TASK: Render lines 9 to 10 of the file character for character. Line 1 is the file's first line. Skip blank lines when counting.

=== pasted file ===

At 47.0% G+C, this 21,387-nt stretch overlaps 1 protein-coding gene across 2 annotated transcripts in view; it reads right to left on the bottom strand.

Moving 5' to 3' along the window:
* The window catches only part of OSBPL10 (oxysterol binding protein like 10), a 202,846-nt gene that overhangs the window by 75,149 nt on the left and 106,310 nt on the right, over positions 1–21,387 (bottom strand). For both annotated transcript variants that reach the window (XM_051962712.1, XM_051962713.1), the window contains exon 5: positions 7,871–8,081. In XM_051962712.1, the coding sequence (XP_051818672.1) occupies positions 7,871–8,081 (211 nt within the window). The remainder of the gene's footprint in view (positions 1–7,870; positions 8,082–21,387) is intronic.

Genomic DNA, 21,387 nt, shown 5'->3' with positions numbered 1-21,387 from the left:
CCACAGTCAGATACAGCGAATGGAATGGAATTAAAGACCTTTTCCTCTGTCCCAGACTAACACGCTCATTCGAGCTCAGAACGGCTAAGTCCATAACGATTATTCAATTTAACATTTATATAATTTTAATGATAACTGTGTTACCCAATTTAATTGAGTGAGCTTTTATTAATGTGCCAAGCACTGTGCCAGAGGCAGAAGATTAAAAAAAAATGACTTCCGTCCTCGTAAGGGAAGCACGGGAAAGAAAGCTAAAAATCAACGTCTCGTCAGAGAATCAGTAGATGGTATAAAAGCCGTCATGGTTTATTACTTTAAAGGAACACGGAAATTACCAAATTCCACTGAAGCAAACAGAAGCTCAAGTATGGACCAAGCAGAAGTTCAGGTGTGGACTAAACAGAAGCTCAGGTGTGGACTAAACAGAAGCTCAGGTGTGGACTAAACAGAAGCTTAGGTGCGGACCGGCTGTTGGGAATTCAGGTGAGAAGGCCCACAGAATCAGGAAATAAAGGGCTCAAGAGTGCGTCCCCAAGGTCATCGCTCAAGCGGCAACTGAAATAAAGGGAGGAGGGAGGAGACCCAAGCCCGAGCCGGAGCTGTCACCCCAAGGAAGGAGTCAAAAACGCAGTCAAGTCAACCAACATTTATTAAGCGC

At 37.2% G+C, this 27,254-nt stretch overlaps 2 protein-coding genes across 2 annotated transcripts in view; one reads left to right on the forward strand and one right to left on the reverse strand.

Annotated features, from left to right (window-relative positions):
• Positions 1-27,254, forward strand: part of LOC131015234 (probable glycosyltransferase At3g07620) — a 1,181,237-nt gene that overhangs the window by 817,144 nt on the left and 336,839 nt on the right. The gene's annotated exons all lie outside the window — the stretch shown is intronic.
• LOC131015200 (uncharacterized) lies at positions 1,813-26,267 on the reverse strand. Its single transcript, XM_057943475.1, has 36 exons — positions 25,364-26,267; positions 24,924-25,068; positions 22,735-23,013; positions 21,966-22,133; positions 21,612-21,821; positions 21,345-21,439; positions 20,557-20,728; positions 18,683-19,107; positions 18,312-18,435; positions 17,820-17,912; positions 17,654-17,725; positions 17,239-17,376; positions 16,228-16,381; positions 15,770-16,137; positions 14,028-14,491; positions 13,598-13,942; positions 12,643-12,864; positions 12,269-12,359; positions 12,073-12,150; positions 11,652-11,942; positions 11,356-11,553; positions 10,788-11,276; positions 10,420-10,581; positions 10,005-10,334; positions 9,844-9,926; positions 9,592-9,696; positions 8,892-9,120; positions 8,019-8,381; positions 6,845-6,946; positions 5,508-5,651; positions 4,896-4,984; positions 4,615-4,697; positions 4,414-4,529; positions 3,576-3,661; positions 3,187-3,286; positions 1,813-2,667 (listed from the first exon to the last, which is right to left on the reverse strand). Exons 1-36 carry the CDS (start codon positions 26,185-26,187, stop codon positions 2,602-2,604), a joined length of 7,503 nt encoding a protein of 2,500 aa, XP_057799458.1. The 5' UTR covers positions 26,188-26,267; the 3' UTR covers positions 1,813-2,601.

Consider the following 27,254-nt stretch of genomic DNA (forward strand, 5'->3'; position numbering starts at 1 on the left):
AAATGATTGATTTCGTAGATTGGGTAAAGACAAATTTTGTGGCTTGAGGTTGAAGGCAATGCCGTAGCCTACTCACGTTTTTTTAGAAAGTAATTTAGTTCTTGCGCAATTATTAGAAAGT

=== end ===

• LOC131015200 (uncharacterized) lies at positions 1,813-26,267 on the reverse strand. Its single transcript, XM_057943475.1, has 36 exons — positions 25,364-26,267; positions 24,924-25,068; positions 22,735-23,013; positions 21,966-22,133; positions 21,612-21,821; positions 21,345-21,439; positions 20,557-20,728; positions 18,683-19,107; positions 18,312-18,435; positions 17,820-17,912; positions 17,654-17,725; positions 17,239-17,376; positions 16,228-16,381; positions 15,770-16,137; positions 14,028-14,491; positions 13,598-13,942; positions 12,643-12,864; positions 12,269-12,359; positions 12,073-12,150; positions 11,652-11,942; positions 11,356-11,553; positions 10,788-11,276; positions 10,420-10,581; positions 10,005-10,334; positions 9,844-9,926; positions 9,592-9,696; positions 8,892-9,120; positions 8,019-8,381; positions 6,845-6,946; positions 5,508-5,651; positions 4,896-4,984; positions 4,615-4,697; positions 4,414-4,529; positions 3,576-3,661; positions 3,187-3,286; positions 1,813-2,667 (listed from the first exon to the last, which is right to left on the reverse strand). Exons 1-36 carry the CDS (start codon positions 26,185-26,187, stop codon positions 2,602-2,604), a joined length of 7,503 nt encoding a protein of 2,500 aa, XP_057799458.1. The 5' UTR covers positions 26,188-26,267; the 3' UTR covers positions 1,813-2,601.

Consider the following 27,254-nt stretch of genomic DNA (forward strand, 5'->3'; position numbering starts at 1 on the left):